What is Tornado?
By using non-blocking network I/O, Tornado can scale to tens of thousands of open connections, making it ideal for long polling, WebSockets, and other applications that require a long-lived connection to each user.
Tornado is a Python web framework and asynchronous networking library, originally developed at FriendFeed. By using non-blocking network I/O, Tornado can scale to tens of thousands of open connections, making it ideal for long polling, WebSockets, and other applications that require a long-lived connection to each user.
Here is a simple “Hello, world” example web app for Tornado:
import tornado.ioloop import tornado.web class MainHandler(tornado.web.RequestHandler): def get(self): self.write("Hello, world") def make_app(): return tornado.web.Application([ (r"/", MainHandler), ]) if __name__ == "__main__": app = make_app() app.listen(8888) tornado.ioloop.IOLoop.current().start()
Threads and WSGI
Tornado is different from most Python web frameworks. It is not based on WSGI, and it is typically run with only one thread per process. See the User’s guide for more on Tornado’s approach to asynchronous programming.
While some support of WSGI is available in the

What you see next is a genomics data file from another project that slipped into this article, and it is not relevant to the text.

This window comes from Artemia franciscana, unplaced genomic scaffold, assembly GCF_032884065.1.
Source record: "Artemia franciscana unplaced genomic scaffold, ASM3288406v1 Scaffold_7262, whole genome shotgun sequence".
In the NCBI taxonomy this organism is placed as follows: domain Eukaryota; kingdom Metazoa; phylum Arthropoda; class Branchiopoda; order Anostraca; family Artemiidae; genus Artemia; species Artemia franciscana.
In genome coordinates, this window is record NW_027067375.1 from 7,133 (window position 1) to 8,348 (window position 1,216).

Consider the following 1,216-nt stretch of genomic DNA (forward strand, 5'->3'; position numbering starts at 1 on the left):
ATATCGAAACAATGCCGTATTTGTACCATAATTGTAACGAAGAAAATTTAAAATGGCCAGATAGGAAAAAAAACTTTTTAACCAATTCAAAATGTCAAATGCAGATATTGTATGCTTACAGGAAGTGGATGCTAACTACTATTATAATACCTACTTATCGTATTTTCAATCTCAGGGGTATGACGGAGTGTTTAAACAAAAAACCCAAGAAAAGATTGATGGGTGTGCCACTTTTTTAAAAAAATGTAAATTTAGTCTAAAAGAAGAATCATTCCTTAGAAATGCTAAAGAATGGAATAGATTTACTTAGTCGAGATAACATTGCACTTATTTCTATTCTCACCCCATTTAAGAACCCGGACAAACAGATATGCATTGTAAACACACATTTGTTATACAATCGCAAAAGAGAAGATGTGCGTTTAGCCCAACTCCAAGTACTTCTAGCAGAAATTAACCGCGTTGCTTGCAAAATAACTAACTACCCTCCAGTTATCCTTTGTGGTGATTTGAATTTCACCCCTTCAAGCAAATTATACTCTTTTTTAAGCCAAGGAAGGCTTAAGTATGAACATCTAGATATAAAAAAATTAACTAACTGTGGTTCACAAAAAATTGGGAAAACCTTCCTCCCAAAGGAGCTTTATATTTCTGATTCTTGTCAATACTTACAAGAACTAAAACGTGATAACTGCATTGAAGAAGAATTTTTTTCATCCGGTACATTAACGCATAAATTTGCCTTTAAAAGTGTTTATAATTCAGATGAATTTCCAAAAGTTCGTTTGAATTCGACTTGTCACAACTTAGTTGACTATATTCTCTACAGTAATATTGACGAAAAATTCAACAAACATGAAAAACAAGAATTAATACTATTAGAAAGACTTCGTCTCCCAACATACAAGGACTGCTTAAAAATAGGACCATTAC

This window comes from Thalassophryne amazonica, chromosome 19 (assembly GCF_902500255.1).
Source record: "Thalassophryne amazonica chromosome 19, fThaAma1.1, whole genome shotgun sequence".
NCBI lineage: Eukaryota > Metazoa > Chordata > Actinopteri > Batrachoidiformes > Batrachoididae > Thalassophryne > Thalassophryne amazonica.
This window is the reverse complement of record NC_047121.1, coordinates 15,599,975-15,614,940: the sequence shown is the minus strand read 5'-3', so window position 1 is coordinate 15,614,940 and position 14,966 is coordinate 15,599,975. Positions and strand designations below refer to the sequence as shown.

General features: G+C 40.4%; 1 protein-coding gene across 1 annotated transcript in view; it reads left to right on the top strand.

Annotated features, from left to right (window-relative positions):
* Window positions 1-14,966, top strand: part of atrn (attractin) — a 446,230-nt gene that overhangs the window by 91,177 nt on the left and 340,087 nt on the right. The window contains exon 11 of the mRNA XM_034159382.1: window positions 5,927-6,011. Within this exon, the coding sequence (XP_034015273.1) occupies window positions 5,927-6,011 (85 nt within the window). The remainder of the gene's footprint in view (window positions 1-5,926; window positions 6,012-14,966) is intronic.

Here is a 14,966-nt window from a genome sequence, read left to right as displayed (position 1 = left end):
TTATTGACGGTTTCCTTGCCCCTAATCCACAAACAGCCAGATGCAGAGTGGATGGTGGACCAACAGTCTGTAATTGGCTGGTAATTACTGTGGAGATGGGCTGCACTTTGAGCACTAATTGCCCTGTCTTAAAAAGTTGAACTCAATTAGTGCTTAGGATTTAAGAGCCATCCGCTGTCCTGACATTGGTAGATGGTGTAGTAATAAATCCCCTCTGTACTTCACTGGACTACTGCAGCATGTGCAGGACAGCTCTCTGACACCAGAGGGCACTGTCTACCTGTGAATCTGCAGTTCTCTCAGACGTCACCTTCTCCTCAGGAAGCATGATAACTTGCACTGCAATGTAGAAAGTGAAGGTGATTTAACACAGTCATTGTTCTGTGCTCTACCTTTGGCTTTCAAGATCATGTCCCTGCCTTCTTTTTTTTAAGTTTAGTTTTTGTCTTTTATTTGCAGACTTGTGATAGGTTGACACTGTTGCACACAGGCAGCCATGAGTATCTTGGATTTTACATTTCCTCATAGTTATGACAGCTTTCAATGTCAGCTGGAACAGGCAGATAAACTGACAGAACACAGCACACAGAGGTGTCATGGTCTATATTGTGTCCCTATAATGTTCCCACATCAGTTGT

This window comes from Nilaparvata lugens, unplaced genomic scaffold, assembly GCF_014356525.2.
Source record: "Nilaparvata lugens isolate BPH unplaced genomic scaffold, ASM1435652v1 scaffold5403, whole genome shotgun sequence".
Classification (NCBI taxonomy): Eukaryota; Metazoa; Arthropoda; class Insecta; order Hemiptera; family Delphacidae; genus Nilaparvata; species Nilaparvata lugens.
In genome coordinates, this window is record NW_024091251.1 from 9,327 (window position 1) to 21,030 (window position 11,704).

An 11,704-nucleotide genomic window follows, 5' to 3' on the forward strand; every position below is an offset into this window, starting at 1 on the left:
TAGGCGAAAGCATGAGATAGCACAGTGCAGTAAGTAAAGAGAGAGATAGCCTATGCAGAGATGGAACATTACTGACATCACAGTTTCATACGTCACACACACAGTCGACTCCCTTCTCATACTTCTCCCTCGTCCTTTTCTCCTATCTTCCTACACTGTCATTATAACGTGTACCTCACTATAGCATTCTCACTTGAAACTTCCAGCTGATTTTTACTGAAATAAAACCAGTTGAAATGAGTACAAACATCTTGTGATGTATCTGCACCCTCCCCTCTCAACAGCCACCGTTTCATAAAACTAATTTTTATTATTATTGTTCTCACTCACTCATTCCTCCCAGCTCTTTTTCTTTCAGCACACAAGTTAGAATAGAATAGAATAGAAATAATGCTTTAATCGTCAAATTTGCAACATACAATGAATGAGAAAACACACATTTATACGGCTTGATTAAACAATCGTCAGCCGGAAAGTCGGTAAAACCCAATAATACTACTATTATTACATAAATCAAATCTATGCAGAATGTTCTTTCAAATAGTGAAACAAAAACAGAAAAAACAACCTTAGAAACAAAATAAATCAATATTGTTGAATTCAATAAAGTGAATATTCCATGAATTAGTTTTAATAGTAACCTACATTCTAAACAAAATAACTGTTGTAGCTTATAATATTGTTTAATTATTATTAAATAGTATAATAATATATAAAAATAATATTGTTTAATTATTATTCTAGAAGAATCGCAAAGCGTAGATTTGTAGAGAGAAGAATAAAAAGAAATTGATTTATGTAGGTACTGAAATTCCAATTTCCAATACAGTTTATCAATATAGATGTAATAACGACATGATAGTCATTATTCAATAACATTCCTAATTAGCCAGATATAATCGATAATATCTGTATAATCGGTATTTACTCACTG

tornado.wsgi module, it is not a focus of development and most applications should be written to use Tornado’s own interfaces (such as
tornado.web) directly instead of using WSGI.
In general, Tornado code is not thread-safe. The only method in Tornado that is safe to call from other threads is
IOLoop.add_callback. You can also use
IOLoop.run_in_executor to asynchronously run a blocking function on another thread, but note that the function passed to
run_in_executor should avoid referencing any Tornado objects.
run_in_executor is the recommended way to interact with blocking code.
Tornado is integrated with the standard library asyncio module and shares the same event loop (by default since Tornado 5.0). In general, libraries designed for use with asyncio can be mixed freely with Tornado.